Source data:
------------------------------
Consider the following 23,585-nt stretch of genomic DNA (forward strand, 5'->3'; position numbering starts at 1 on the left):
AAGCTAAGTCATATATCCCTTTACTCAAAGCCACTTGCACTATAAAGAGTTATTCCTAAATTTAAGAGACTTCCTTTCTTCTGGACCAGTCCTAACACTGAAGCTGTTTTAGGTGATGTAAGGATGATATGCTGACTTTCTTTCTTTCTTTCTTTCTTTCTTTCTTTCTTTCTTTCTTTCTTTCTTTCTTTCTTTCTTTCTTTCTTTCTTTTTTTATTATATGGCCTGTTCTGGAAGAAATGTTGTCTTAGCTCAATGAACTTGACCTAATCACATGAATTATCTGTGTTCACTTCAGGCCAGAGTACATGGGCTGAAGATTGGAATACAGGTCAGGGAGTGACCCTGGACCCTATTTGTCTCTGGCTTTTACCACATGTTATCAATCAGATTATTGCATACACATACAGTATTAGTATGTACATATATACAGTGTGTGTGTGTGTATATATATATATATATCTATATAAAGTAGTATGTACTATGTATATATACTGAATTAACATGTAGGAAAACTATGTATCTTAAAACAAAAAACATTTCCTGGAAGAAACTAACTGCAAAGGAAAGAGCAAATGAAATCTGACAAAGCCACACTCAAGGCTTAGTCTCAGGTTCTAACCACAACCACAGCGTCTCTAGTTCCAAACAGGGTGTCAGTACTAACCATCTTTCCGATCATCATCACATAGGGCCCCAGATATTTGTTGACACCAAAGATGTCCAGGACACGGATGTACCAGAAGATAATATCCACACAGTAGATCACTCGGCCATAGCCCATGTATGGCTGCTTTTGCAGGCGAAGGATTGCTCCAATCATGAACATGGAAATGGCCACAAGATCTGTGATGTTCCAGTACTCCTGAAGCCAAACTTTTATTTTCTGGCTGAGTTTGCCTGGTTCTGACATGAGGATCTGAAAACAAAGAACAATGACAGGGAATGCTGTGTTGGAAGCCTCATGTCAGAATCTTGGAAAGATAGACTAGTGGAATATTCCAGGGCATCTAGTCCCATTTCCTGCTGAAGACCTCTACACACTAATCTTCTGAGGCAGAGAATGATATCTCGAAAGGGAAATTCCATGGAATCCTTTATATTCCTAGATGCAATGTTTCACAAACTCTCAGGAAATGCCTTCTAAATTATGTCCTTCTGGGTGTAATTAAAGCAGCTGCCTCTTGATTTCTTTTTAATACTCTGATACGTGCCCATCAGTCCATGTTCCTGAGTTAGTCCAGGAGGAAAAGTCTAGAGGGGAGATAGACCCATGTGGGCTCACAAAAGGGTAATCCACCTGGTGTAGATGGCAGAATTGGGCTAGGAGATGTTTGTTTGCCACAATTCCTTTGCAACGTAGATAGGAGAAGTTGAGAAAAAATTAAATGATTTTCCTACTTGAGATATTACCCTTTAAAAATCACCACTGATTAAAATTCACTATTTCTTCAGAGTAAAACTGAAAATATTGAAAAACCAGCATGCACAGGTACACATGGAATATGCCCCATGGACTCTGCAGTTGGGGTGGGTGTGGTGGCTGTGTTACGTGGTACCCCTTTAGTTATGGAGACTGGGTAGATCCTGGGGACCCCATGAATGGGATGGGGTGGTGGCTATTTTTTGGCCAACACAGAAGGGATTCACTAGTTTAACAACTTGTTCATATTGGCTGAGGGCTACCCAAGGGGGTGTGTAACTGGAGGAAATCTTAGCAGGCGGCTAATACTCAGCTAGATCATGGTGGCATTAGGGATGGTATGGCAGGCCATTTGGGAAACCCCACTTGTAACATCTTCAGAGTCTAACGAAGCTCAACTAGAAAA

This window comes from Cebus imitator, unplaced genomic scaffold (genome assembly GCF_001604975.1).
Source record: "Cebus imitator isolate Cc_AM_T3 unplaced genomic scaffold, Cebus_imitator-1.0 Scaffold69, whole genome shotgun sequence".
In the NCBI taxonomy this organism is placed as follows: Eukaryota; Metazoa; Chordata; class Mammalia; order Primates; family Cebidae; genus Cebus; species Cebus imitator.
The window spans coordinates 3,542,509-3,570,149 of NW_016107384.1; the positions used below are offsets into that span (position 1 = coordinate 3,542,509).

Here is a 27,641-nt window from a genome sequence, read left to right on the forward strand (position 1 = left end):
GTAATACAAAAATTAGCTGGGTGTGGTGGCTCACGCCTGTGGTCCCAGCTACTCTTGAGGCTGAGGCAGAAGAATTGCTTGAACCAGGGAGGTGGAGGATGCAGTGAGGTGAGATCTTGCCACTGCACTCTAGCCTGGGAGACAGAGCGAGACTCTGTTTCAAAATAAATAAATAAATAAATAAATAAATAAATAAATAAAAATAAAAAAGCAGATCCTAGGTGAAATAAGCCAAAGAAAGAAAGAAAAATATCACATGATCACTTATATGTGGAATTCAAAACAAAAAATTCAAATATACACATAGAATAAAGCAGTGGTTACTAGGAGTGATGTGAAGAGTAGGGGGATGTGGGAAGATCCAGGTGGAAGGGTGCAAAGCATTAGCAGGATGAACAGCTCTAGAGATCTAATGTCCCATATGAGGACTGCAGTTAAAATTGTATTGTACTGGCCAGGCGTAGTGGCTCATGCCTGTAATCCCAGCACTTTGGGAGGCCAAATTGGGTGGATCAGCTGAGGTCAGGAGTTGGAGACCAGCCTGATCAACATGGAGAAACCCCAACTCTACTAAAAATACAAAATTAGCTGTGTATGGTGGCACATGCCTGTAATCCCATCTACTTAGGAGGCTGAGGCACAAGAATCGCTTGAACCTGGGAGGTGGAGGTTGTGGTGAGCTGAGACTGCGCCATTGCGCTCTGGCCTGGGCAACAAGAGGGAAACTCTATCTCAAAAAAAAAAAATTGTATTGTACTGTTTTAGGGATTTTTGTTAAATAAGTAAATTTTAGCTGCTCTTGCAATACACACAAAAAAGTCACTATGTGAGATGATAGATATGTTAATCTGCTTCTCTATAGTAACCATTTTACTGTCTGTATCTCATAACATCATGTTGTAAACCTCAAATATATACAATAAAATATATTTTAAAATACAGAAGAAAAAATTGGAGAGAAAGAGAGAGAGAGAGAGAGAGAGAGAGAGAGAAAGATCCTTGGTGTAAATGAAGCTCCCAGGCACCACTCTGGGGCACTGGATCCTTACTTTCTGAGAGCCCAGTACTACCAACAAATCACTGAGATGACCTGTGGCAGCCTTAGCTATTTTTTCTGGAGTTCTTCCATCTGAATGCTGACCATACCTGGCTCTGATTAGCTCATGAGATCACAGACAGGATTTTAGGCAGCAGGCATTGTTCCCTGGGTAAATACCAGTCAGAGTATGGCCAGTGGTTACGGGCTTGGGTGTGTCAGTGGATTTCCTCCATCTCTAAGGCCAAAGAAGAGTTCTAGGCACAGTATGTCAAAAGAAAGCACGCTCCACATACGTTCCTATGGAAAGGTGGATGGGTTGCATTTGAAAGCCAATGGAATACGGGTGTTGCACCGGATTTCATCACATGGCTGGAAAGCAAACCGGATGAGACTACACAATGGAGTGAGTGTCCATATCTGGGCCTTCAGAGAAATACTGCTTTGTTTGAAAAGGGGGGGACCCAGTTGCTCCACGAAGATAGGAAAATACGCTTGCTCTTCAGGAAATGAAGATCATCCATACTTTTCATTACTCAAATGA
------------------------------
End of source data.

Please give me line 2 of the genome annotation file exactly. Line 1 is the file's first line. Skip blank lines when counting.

AAGCTAAGTCATATATCCCTTTACTCAAAGCCACTTGCACTATAAAGAGTTATTCCTAAATTTAAGAGACTTCCTTTCTTCTGGACCAGTCCTAACACTGAAGCTGTTTTAGGTGATGTAAGGATGATATGCTGACTTTCTTTCTTTCTTTCTTTCTTTCTTTCTTTCTTTCTTTCTTTCTTTCTTTCTTTCTTTCTTTCTTTCTTTCTTTTTTTATTATATGGCCTGTTCTGGAAGAAATGTTGTCTTAGCTCAATGAACTTGACCTAATCACATGAATTATCTGTGTTCACTTCAGGCCAGAGTACATGGGCTGAAGATTGGAATACAGGTCAGGGAGTGACCCTGGACCCTATTTGTCTCTGGCTTTTACCACATGTTATCAATCAGATTATTGCATACACATACAGTATTAGTATGTACATATATACAGTGTGTGTGTGTGTATATATATATATATATCTATATAAAGTAGTATGTACTATGTATATATACTGAATTAACATGTAGGAAAACTATGTATCTTAAAACAAAAAACATTTCCTGGAAGAAACTAACTGCAAAGGAAAGAGCAAATGAAATCTGACAAAGCCACACTCAAGGCTTAGTCTCAGGTTCTAACCACAACCACAGCGTCTCTAGTTCCAAACAGGGTGTCAGTACTAACCATCTTTCCGATCATCATCACATAGGGCCCCAGATATTTGTTGACACCAAAGATGTCCAGGACACGGATGTACCAGAAGATAATATCCACACAGTAGATCACTCGGCCATAGCCCATGTATGGCTGCTTTTGCAGGCGAAGGATTGCTCCAATCATGAACATGGAAATGGCCACAAGATCTGTGATGTTCCAGTACTCCTGAAGCCAAACTTTTATTTTCTGGCTGAGTTTGCCTGGTTCTGACATGAGGATCTGAAAACAAAGAACAATGACAGGGAATGCTGTGTTGGAAGCCTCATGTCAGAATCTTGGAAAGATAGACTAGTGGAATATTCCAGGGCATCTAGTCCCATTTCCTGCTGAAGACCTCTACACACTAATCTTCTGAGGCAGAGAATGATATCTCGAAAGGGAAATTCCATGGAATCCTTTATATTCCTAGATGCAATGTTTCACAAACTCTCAGGAAATGCCTTCTAAATTATGTCCTTCTGGGTGTAATTAAAGCAGCTGCCTCTTGATTTCTTTTTAATACTCTGATACGTGCCCATCAGTCCATGTTCCTGAGTTAGTCCAGGAGGAAAAGTCTAGAGGGGAGATAGACCCATGTGGGCTCACAAAAGGGTAATCCACCTGGTGTAGATGGCAGAATTGGGCTAGGAGATGTTTGTTTGCCACAATTCCTTTGCAACGTAGATAGGAGAAGTTGAGAAAAAATTAAATGATTTTCCTACTTGAGATATTACCCTTTAAAAATCACCACTGATTAAAATTCACTATTTCTTCAGAGTAAAACTGAAAATATTGAAAAACCAGCATGCACAGGTACACATGGAATATGCCCCATGGACTCTGCAGTTGGGGTGGGTGTGGTGGCTGTGTTACGTGGTACCCCTTTAGTTATGGAGACTGGGTAGATCCTGGGGACCCCATGAATGGGATGGGGTGGTGGCTATTTTTTGGCCAACACAGAAGGGATTCACTAGTTTAACAACTTGTTCATATTGGCTGAGGGCTACCCAAGGGGGTGTGTAACTGGAGGAAATCTTAGCAGGCGGCTAATACTCAGCTAGATCATGGTGGCATTAGGGATGGTATGGCAGGCCATTTGGGAAACCCCACTTGTAACATCTTCAGAGTCTAACGAAGCTCAACTAGAAAA